Calculating the surface melt rate of Antarctic glaciers using satellite-derived temperatures and stream flows
Brabyn, L., & Stichbury, G. (2020). Calculating the surface melt rate of Antarctic glaciers using satellite-derived temperatures and stream flows. Environmental Monitoring and Assessment, 192(7). https://doi.org/10.1007/s10661-020-08396-x
Permanent Research Commons link: https://hdl.handle.net/10289/13762
Melt rate models are fundamental for understanding the impacts of climate change on glaciers and the subsequent effects on habitats and sea level rise. Ice melt models have mostly been derived from energy balance or air temperature index calculations. This research demonstrates that satellite-derived land surface temperature (LST) measurements provide a simpler method for estimating surface melt rate that substitutes for energy balance models. Since these satellite images are continuous (distributed) across space, they do not need calibration for topography. Antarctic glacier melt discharge data from nearby stream gauges were used to calibrate an LST-derived melt model. The model calculations are simplified by the fact that groundwater flow is assumed to be minimal due to permafrost, and the glaciers are assumed to only melt on the surface. A new method called the Temperature Area Sum model is developed, which builds on an existing Temperature Area Index model. A daily melt rate model is developed using 77 Landsat 8 images and calculates the volume of meltwater produced per hectare for any given LST between − 7 and 0 °C. A seasonal average daily melt rate model is also developed that uses 1660 MODIS images. The utility of the seasonal MODIS model is demonstrated by calculating melt rates, water flows and wetness across the entire Ross Sea Region. An unexpected large wet area to the southwest of the Ross Ice Shelf requires further investigation and demonstrates the usefulness of these models for large remote areas. Surface melt rate and wetness can now be calculated for different climate change scenarios.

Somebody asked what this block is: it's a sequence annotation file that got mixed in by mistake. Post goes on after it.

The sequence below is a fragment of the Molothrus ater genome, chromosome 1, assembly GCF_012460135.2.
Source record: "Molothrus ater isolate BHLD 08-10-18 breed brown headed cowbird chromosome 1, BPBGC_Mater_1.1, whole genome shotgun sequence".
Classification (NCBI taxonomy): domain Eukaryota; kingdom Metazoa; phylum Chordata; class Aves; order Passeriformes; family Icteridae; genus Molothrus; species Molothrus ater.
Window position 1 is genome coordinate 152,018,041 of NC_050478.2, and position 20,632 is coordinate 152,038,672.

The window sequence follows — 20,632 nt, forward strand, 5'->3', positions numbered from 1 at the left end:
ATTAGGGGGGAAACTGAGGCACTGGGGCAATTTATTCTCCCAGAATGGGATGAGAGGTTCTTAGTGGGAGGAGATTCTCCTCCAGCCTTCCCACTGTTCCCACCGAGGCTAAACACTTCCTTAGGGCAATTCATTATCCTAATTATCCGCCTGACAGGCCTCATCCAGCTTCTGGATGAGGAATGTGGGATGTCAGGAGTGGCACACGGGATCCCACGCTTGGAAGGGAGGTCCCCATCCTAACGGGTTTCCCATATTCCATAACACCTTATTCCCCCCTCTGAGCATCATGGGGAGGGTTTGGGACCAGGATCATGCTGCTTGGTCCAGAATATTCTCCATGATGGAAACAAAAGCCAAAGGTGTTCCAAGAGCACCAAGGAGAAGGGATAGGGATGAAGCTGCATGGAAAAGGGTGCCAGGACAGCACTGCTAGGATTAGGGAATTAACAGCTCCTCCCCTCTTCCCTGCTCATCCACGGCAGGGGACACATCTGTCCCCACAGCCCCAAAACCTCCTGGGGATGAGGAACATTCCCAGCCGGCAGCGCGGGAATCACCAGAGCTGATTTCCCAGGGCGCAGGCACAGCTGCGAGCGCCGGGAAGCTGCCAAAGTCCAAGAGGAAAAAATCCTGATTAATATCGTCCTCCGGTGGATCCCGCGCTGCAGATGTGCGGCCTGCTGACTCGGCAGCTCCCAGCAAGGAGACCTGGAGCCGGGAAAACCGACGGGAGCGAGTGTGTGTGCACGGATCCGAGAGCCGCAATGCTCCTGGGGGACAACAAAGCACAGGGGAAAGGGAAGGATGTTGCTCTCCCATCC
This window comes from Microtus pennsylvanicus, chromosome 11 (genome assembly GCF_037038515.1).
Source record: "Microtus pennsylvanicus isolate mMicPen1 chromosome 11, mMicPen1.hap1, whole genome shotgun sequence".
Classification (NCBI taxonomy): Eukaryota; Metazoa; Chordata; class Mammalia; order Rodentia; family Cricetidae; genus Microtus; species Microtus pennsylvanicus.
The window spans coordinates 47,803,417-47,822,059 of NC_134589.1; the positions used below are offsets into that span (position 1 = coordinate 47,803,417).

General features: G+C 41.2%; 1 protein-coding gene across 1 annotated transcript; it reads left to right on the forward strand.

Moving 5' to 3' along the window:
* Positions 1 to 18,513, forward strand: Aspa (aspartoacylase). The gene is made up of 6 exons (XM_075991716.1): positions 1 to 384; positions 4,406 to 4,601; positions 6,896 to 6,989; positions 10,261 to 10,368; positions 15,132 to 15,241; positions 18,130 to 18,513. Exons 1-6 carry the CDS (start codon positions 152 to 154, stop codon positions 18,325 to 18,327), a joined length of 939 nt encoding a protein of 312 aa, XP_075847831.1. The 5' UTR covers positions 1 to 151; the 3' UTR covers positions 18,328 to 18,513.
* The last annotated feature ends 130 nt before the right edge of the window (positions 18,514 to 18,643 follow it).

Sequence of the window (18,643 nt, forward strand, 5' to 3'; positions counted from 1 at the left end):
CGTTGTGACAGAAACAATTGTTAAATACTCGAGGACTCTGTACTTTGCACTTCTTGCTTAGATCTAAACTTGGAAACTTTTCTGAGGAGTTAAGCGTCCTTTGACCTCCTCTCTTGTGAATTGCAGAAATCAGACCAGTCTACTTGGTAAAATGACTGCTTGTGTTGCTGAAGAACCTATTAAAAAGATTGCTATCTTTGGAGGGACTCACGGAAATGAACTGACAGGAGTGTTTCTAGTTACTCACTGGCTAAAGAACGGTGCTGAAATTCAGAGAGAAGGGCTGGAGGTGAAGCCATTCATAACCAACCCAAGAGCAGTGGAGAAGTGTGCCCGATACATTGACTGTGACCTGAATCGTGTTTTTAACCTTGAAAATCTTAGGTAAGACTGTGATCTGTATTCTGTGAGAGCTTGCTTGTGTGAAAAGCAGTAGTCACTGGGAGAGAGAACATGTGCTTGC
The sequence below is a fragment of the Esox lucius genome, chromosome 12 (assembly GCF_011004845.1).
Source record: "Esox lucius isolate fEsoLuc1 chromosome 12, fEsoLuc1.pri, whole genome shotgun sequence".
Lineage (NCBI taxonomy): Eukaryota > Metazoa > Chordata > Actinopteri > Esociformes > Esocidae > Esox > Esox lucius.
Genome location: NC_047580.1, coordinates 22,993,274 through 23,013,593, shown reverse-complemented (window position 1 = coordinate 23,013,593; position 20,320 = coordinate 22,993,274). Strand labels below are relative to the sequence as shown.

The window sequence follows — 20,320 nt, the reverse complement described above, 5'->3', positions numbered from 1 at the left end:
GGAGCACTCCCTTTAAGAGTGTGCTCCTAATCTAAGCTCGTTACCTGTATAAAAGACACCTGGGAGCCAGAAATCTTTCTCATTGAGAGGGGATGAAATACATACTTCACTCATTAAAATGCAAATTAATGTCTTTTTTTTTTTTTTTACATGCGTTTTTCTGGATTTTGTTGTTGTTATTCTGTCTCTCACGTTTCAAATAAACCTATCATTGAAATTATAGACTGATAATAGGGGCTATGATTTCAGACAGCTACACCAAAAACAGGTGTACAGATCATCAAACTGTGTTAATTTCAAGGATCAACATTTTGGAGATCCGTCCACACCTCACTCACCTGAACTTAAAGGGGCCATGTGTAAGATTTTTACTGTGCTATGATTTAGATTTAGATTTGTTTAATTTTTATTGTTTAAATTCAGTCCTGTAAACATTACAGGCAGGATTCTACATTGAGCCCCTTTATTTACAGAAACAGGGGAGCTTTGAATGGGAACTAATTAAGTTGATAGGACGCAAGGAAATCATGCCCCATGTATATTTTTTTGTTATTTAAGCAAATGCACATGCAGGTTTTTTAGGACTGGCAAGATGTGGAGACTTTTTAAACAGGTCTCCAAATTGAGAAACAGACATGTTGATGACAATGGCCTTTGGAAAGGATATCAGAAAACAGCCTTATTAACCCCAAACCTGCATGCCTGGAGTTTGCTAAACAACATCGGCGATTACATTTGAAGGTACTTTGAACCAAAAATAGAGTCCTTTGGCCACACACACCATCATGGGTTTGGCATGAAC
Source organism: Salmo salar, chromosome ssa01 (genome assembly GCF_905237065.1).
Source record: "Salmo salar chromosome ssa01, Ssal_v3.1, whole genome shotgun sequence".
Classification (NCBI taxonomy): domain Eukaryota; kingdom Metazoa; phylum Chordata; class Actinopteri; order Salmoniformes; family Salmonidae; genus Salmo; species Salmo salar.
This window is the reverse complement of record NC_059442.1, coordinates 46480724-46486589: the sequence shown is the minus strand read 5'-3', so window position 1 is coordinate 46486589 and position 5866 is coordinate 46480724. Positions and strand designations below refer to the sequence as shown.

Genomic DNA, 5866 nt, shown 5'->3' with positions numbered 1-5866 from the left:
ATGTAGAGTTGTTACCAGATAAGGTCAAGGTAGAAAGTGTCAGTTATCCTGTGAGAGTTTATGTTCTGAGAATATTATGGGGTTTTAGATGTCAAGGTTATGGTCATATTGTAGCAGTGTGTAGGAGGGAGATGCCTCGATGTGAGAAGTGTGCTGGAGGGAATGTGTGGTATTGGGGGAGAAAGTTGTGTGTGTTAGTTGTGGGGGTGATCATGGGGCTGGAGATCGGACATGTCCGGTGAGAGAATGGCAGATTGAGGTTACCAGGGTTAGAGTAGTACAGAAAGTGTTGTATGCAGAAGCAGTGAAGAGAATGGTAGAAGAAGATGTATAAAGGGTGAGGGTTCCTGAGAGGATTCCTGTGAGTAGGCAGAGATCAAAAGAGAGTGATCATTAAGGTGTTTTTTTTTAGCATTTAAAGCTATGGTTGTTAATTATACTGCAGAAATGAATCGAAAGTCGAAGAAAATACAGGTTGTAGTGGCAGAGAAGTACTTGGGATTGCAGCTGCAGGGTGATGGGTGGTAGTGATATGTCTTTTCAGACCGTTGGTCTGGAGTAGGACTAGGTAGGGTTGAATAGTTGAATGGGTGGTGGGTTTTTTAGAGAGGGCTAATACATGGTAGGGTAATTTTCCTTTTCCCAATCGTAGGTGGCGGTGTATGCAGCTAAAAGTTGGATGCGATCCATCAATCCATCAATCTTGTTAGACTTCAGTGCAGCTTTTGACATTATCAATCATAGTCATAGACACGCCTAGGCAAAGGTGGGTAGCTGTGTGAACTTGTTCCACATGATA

This is a post-peer-review, pre-copyedit version of an article published in Environmental Monitoring and Assessment. The final authenticated version is available online at: http://dx.doi.org/10.1007/s10661-020-08396-x © 2020 Springer Nature